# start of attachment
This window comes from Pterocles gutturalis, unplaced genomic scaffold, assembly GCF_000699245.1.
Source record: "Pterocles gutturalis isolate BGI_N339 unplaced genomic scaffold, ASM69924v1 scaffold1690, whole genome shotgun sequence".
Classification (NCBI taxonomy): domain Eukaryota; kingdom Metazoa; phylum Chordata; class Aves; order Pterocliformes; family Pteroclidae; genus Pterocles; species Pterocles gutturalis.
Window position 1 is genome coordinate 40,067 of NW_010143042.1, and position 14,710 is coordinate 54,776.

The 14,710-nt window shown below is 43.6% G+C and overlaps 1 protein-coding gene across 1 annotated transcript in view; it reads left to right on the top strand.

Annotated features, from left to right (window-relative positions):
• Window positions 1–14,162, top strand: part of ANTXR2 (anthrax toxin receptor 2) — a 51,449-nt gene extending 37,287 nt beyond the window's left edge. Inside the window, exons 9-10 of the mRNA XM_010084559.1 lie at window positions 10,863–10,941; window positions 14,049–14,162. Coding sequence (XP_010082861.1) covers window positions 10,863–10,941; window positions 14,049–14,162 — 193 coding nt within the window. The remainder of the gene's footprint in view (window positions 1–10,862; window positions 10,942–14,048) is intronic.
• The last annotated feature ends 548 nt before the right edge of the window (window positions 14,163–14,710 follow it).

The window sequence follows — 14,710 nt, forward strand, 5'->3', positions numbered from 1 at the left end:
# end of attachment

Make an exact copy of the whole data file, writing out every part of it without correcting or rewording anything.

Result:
This window comes from Pterocles gutturalis, unplaced genomic scaffold, assembly GCF_000699245.1.
Source record: "Pterocles gutturalis isolate BGI_N339 unplaced genomic scaffold, ASM69924v1 scaffold1690, whole genome shotgun sequence".
Classification (NCBI taxonomy): domain Eukaryota; kingdom Metazoa; phylum Chordata; class Aves; order Pterocliformes; family Pteroclidae; genus Pterocles; species Pterocles gutturalis.
Window position 1 is genome coordinate 40,067 of NW_010143042.1, and position 14,710 is coordinate 54,776.

The 14,710-nt window shown below is 43.6% G+C and overlaps 1 protein-coding gene across 1 annotated transcript in view; it reads left to right on the top strand.

Annotated features, from left to right (window-relative positions):
• Window positions 1–14,162, top strand: part of ANTXR2 (anthrax toxin receptor 2) — a 51,449-nt gene extending 37,287 nt beyond the window's left edge. Inside the window, exons 9-10 of the mRNA XM_010084559.1 lie at window positions 10,863–10,941; window positions 14,049–14,162. Coding sequence (XP_010082861.1) covers window positions 10,863–10,941; window positions 14,049–14,162 — 193 coding nt within the window. The remainder of the gene's footprint in view (window positions 1–10,862; window positions 10,942–14,048) is intronic.
• The last annotated feature ends 548 nt before the right edge of the window (window positions 14,163–14,710 follow it).

The window sequence follows — 14,710 nt, forward strand, 5'->3', positions numbered from 1 at the left end: